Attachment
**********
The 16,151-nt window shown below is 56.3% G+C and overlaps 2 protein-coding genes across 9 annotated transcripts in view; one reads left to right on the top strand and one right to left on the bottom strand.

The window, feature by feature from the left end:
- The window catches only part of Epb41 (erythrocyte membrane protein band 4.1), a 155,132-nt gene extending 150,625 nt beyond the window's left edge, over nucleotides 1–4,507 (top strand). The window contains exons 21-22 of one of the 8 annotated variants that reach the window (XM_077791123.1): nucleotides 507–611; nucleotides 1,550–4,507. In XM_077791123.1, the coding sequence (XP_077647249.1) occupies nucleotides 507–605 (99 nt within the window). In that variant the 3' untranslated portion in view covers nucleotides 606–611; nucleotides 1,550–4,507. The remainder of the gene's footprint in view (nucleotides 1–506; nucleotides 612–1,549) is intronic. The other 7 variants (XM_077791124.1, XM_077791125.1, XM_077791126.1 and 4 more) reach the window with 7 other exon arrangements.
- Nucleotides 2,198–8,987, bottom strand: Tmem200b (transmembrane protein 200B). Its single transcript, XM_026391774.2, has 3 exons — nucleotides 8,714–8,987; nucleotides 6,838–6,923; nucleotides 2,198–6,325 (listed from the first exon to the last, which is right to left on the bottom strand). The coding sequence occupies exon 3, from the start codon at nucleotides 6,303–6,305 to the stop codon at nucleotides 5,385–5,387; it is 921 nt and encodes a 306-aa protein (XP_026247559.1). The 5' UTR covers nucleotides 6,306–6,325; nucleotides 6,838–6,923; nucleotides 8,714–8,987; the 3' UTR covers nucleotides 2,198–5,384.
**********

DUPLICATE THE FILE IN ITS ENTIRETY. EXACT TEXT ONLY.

The 16,151-nt window shown below is 56.3% G+C and overlaps 2 protein-coding genes across 9 annotated transcripts in view; one reads left to right on the top strand and one right to left on the bottom strand.

The window, feature by feature from the left end:
- The window catches only part of Epb41 (erythrocyte membrane protein band 4.1), a 155,132-nt gene extending 150,625 nt beyond the window's left edge, over nucleotides 1–4,507 (top strand). The window contains exons 21-22 of one of the 8 annotated variants that reach the window (XM_077791123.1): nucleotides 507–611; nucleotides 1,550–4,507. In XM_077791123.1, the coding sequence (XP_077647249.1) occupies nucleotides 507–605 (99 nt within the window). In that variant the 3' untranslated portion in view covers nucleotides 606–611; nucleotides 1,550–4,507. The remainder of the gene's footprint in view (nucleotides 1–506; nucleotides 612–1,549) is intronic. The other 7 variants (XM_077791124.1, XM_077791125.1, XM_077791126.1 and 4 more) reach the window with 7 other exon arrangements.
- Nucleotides 2,198–8,987, bottom strand: Tmem200b (transmembrane protein 200B). Its single transcript, XM_026391774.2, has 3 exons — nucleotides 8,714–8,987; nucleotides 6,838–6,923; nucleotides 2,198–6,325 (listed from the first exon to the last, which is right to left on the bottom strand). The coding sequence occupies exon 3, from the start codon at nucleotides 6,303–6,305 to the stop codon at nucleotides 5,385–5,387; it is 921 nt and encodes a 306-aa protein (XP_026247559.1). The 5' UTR covers nucleotides 6,306–6,325; nucleotides 6,838–6,923; nucleotides 8,714–8,987; the 3' UTR covers nucleotides 2,198–5,384.